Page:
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My father was a coal miner, sent down the pit at fourteen, until he escaped in the war to the navy. He said that he carried us all on his shovel; and I remember him reading D H Lawrence, who also grew up near us.

Arthur Lawrence to his wife Lydia

You say my nails are dirty,
and I say they are the nails
of a working man, and these
nails are on the fingers
of a working man, and these
fingers are on the hands
of a working man, and these
hands are on the arms
of a working man, and these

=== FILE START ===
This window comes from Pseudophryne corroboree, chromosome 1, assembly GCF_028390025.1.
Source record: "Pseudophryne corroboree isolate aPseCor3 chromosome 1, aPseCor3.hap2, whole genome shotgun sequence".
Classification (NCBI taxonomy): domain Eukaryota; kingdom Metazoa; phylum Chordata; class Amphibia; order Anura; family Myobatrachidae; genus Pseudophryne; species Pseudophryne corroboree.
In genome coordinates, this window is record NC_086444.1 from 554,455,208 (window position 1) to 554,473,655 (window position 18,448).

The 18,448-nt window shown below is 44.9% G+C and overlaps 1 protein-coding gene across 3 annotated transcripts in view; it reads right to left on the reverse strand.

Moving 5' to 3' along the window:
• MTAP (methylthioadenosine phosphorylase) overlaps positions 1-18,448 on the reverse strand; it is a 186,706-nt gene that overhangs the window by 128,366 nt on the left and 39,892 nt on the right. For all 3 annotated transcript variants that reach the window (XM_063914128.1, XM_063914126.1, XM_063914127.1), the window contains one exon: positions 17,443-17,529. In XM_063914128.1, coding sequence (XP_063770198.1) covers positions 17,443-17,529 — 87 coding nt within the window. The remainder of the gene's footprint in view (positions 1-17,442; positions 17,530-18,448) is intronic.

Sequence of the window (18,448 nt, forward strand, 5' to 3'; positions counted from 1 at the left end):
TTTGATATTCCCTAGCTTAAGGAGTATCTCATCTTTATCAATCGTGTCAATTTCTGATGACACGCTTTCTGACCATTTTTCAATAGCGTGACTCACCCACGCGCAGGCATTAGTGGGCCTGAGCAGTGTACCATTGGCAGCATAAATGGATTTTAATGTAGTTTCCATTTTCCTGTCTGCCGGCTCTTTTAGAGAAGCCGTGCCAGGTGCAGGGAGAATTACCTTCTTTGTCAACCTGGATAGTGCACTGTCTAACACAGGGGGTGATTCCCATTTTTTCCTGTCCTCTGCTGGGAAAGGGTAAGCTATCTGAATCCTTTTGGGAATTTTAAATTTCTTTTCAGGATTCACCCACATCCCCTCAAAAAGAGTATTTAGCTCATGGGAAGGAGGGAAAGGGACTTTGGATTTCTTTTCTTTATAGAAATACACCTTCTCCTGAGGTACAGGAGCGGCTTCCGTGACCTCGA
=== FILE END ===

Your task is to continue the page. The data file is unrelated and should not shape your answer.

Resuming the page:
arms are on the shoulders
of a working man; and I carry
you all on my shovel as I dig
for the coal that stains my skin;
so milady do not disdain me,
for though I be a working man
Iím not ashamed of what I am.

© D G Moody 2022

Poetry by D G Moody
Read 189 times
Written on 2022-08-04 at 17:53

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thank you
I wish I had the strength to be such a working man!
it is with such men, than a family can rise

I love the idea of a family being provided for by the toil of his shovel, that is a fantastic phrase. Hard graft for those you love. I can see him walking in after the pit, weary, hungry, clothed in a coat of coal. His good lady shoo- ing him to the tin bath.. brilliant concise writing

And nor should he be. Working class folks are the backbones of every great nation.

Griffonner The PoetBay support member heart!
The words of a wise man.

Lawrence Beck The PoetBay support member heart!
Good one, Dougie.